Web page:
SANCTUARY REVISITED Old Navy ship may soon shelter the city's homeless BALTIMORE CITY

A partial solution to the problem of sheltering the homeless may be floating off the gloomy docks of Fairfield in South Baltimore.

The Sanctuary, an old Navy hospital ship rusting away at the end of Childs Street, has been taken over by a new board of directors that envisions it as a shelter where addicts and alcoholics would have access to detoxification and job training.


The old board of Life International, a nonprofit group that bought the 49-year-old ship from Congress for $15 in 1990 with plans for Third World medical missions, resigned on Tuesday. It was replaced by a new board of local leaders in labor, banking, business and medicine.

Led by Steve J. Hammer, a 48-year-old Baltimore businessman who sits on the Private Industry Council, the new group wants the Sanctuary to begin sheltering hundreds of Baltimore's homeless as early as Thanksgiving.


The ship has languished at Pier 5 in Fairfield since 1990, because the old board of Life International never convinced anyone to donate money to refurbish it. The new group hopes to raise up to $400,000 by selling another former government ship for scrap metal.

Because Fairfield is such a desolate stretch of industrial waterfront -- nearly a ghost town since the public housing projects there were abandoned in 1991 -- the board doesn't anticipate community opposition.

"We came to the Sanctuary's rescue," said Mr. Hammer, Life International's interim chairman who recruited the new board and a promise of volunteer labor from union leaders. "The old board had wanted to put her off the coast of Africa. I didn't think it was relevant, because we have a lot of problems here at home."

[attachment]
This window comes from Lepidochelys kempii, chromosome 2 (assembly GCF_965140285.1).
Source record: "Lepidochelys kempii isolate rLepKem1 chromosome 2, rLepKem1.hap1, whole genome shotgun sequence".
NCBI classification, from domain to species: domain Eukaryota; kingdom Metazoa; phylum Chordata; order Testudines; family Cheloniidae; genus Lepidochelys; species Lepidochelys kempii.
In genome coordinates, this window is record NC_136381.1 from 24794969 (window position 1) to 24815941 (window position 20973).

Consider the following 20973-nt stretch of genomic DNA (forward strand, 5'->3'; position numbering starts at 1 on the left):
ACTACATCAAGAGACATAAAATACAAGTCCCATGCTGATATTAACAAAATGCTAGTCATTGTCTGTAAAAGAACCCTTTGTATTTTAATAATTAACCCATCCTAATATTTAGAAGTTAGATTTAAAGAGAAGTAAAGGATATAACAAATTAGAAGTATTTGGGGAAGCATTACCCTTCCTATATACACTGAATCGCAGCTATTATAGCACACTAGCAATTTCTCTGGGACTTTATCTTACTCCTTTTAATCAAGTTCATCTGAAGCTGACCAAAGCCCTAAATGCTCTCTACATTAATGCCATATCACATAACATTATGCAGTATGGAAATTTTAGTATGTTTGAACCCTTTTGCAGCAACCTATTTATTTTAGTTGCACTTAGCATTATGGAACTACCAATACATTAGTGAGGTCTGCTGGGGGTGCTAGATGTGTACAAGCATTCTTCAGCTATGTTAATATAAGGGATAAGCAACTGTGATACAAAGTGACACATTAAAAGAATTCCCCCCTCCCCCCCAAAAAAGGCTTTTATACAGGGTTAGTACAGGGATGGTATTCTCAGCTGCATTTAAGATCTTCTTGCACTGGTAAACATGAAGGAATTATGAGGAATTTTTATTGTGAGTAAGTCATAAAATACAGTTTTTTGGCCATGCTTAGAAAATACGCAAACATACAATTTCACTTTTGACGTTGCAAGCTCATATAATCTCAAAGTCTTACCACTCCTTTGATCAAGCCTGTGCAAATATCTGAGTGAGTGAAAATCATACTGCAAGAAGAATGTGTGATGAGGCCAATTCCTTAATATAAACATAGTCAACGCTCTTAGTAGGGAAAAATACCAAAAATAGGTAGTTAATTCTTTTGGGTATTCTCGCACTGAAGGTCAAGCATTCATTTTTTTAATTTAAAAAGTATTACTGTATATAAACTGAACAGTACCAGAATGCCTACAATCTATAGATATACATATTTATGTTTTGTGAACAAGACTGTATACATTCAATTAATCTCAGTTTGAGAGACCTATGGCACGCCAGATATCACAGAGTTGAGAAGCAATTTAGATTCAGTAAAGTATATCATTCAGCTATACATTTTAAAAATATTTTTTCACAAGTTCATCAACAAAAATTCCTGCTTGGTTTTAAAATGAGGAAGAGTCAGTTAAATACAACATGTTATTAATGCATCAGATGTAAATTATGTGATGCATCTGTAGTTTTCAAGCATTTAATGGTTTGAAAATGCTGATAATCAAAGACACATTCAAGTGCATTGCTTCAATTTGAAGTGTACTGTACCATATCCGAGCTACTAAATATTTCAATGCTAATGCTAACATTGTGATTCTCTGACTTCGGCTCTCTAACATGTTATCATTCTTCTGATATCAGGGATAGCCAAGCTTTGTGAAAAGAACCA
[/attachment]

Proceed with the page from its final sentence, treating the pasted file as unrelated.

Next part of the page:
Problems at home include an estimated 2,500 people homeless in the city on any given night, many of them uneducated, unskilled and addicted to drugs.

"Beds for single men and services like detox and medical care are desperately needed," said Ann C. Sherrill, program director for Action for the Homeless, a statewide advocacy group. "I hope they involve people that have experience with the homeless, but if the services and beds are there, this is a good alternative to being on the street."

Mayor Kurt L. Schmoke's office was unaware of the project yesterday.

Mr. Hammer said that while he didn't think any job programs or drug and alcohol treatment would be in place by Thanksgiving, that shouldn't keep the group from settling people into warm bunks.

"We could take on 100 people right out of the gate without blinking an eye," he said, noting that there's room for about 1,000 people. "That would put some pressure on us, but at least it would get people out of the cold while we're working out the details."


The first hurdle is getting permission from the federal government to scrap the USS Donner, an old floating dry dock and landing craft now in mothballs on the James River near Norfolk, Va.

When Life International was given possession of the Donner by Congress, the organization promised to use it, like the Sanctuary, for humanitarian purposes.